- John Clayton, NFL senior writer
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Here are my AFC team grades for the regular season. For my NFC grades, click here.
Pittsburgh Steelers: Grade: A
For the Steelers to go 12-4 without Ben Roethlisberger for the first four games of the season, Mike Tomlin deserves consideration for coach of the year and the Steelers deserve a high grade. Rashard Mendenhall developed into a dependable feature back this season, and the defense improved its tackling, limiting opponents to 62.8 rushing yards a game.
Baltimore Ravens: Grade: B+
Despite the loss of cornerback Domonique Foxworth at the start of training camp, the Ravens overcame major concerns at the position. Joe Flacco continued to evolve as a top NFL quarterback with 25 touchdown passes, and the experienced hands of Derrick Mason, Anquan Boldin and T.J. Houshmandzadeh made the receiving corps consistent.
Cleveland Browns: Grade: D
Eric Mangini may have improved the competitiveness of the defense, but the offense was a disaster. Despite making a big hit on the Peyton Hillis trade, the 2009 moves to trade Braylon Edwards and Kellen Winslow left the Browns without true offensive threats and stunted the development of the many quarterbacks Mangini used in two seasons.
Cincinnati Bengals: Grade: F
To go from AFC North champs to 4-12 was an embarrassment. Terrell Owens hurt the chemistry of the offense and Carson Palmer dropped from the elite class of quarterbacks with 20 interceptions, including five returned for touchdowns. The defense gave up 31 yards and almost a touchdown a game more than last season.
New England Patriots: Grade: A
Bill Belichick did a masterful job of retooling the offense after trading Randy Moss during the season. Tom Brady went to a two-tight-end approach and worked the middle of the field masterfully, not committing turnovers but still coming up with big plays. The defense is younger and more athletic.
New York Jets: Grade: B
The Jets weren't as dominating as Rex Ryan bragged all season, but no one can complain about a two-game improvement in the team's record. The lack of a top pass-rusher, the drop-off of 24 yards per game in the rushing offense and Mark Sanchez's inconsistency are concerns, but Ryan has established this team as a solid playoff threat.
Miami Dolphins: Grade: C
The 20,000 fans who didn't bother to attend some of the Dolphins' final home games weren't the only no-shows for the team this season. Missing was a running game that lost 36.7 yards a game from last season's average. Missing were downfield throws by Chad Henne. Missing was team effort during a season-ending three-game losing streak.
Buffalo Bills: Grade: C
First-year coach Chan Gailey got the most out of his roster, including 23 touchdowns and 3,000 passing yards from Ryan Fitzpatrick, but the Bills didn't have the personnel to make the adjustment to a 3-4 defense and paid the price.
Indianapolis Colts: Grade: B
Despite a number of injuries at the skill positions, Peyton Manning led the Colts to their ninth consecutive trip to the playoffs. Looking ahead, the Colts have to improve their run-blocking talent and find ways to stay healthier on defense.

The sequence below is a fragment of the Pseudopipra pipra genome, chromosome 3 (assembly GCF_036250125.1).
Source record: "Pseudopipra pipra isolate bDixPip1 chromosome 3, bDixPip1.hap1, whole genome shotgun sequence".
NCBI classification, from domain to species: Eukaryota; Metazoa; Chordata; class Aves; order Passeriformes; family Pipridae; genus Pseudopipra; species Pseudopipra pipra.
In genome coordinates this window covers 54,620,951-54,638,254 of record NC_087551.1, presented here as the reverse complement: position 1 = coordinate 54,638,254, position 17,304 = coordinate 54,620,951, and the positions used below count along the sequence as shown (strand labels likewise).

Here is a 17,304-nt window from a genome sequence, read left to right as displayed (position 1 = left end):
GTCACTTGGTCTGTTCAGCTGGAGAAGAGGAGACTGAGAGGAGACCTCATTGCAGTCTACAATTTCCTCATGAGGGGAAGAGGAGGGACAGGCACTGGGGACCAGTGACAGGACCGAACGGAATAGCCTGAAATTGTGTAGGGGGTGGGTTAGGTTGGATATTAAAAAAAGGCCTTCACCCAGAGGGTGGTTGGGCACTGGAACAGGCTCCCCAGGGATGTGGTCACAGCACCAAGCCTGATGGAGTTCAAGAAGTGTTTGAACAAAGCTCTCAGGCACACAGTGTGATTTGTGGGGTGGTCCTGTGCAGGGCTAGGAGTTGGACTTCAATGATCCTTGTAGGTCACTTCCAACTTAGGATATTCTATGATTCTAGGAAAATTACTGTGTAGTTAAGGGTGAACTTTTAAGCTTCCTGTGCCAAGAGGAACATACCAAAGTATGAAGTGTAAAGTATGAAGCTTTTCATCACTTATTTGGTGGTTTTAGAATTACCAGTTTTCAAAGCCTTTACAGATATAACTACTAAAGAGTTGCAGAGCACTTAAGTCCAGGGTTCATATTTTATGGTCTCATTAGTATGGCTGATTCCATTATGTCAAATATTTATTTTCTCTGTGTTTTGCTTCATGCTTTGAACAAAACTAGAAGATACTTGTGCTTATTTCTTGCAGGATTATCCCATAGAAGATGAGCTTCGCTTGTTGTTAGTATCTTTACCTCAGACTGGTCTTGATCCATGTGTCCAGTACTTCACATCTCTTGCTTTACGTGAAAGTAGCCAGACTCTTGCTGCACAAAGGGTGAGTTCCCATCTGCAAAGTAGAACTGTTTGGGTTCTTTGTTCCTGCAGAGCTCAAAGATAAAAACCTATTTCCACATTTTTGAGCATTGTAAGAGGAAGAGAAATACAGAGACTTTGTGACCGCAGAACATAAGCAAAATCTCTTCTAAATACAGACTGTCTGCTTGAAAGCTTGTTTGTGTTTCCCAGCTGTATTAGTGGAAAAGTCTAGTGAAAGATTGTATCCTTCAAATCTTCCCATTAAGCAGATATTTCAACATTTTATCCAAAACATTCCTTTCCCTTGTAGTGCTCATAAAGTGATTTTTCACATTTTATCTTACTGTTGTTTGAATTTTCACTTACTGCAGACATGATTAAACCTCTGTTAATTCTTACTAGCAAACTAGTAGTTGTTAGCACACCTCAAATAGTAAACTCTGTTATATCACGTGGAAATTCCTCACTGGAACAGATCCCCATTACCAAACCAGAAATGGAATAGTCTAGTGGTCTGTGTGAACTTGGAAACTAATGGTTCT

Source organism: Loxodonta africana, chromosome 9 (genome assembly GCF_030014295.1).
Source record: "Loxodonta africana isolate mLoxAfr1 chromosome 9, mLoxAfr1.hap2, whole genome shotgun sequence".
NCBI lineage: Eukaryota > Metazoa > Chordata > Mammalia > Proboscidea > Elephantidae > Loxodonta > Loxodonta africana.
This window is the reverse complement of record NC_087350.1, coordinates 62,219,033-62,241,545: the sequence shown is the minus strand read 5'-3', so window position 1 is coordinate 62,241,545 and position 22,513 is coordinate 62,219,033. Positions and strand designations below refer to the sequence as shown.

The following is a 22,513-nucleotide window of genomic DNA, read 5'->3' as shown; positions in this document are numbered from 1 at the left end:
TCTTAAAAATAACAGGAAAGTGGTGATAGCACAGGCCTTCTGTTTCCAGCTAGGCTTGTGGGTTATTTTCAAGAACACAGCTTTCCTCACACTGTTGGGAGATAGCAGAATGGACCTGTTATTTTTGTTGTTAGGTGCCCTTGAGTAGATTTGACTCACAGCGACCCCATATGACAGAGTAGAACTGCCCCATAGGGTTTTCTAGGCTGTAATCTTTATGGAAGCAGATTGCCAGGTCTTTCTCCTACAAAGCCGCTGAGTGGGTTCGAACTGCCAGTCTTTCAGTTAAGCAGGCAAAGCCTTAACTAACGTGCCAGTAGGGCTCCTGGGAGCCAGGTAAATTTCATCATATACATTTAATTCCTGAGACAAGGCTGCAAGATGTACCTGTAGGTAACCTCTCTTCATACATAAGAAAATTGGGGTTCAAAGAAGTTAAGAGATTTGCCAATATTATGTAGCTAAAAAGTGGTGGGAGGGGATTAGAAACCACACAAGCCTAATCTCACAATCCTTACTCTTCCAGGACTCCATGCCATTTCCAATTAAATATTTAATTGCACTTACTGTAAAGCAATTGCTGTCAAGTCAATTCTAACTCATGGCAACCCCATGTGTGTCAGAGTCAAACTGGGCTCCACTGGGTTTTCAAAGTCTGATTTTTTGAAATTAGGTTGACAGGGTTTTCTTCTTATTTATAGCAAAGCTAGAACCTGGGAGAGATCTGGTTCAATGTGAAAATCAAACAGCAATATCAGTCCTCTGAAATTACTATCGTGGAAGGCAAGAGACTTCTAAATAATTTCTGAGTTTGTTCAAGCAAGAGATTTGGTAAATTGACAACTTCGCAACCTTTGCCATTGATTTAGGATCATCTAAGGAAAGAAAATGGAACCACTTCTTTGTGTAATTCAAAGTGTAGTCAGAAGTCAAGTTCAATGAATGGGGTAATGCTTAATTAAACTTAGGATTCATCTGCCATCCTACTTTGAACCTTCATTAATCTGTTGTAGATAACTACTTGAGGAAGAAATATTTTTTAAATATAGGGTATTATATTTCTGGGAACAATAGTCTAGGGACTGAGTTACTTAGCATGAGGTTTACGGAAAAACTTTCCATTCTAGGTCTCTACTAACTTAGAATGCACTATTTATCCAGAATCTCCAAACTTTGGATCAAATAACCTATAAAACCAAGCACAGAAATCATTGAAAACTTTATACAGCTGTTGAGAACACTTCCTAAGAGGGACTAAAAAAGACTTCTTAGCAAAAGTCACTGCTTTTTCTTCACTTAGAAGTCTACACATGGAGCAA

Jacksonville Jaguars: Grade: B
Jack Del Rio almost lost his job because of the three-game losing streak at the end of the season and his inability to stop the leakage on a defense that gave up 371.8 yards a game. General manager Gene Smith has put together solid drafts and the roster is a year or two away from being playoff-worthy.
Houston Texans: Grade: D
Letting cornerback Dunta Robinson slip away in free agency allowed the league's youngest secondary to have one of the worst seasons ever, giving up a staggering 267.5 passing yards a game. Gary Kubiak must get the Texans off to faster starts in games and soon-to-be-added defensive coordinator Wade Phillips has to figure out whether to turn the Texans into a 3-4 team.
Tennessee Titans: Grade: D
From offensive coordinator Mike Heimerdinger's battle with cancer to the immaturity of quarterback Vince Young, the Titans fell apart and lost their focus. Owner Bud Adams' desire to bring back Young for another season could rip apart the team even more.
Kansas City Chiefs: Grade: A
Todd Haley might be coach of the year for creating an environment that helped the Chiefs win six more games than they did last season. The concern for the future might be the loss of offensive coordinator Charlie Weis, who left for the University Florida after helping Matt Cassel post a Pro Bowl-caliber season. The Chiefs took advantage of the league's easiest schedule.
Oakland Raiders: Grade: B
As predicted, the Raiders were one of the surprise teams, improving by three wins to go 8-8, their first non-losing season since 2002. The combination of offensive coordinator Hue Jackson and quarterback Jason Campbell added 13.3 points and 88.5 yards a game to the offense.
San Diego Chargers: Grade: D
The Chargers blew it. Philip Rivers had a career season but the slow start, the poor special-teams play and the inability to consistently beat losing teams left the Chargers one win shy of a division title, wasting a season and making people wonder if the window is closing for this team.
Denver Broncos: Grade: F
Josh McDaniels destroyed what was considered to be one of the league's prime head-coaching jobs. John Elway is being brought in to rebuild the shattered organization as the vice president of football operations, but it might take a couple of years to repair the damage McDaniels caused.
John Clayton, a recipient of the Pro Football Hall of Fame's McCann Award for distinguished reporting, is a senior writer for ESPN.com.
In grading the AFC, the Patriots, Steelers and Chiefs are the standouts, John Clayton writes.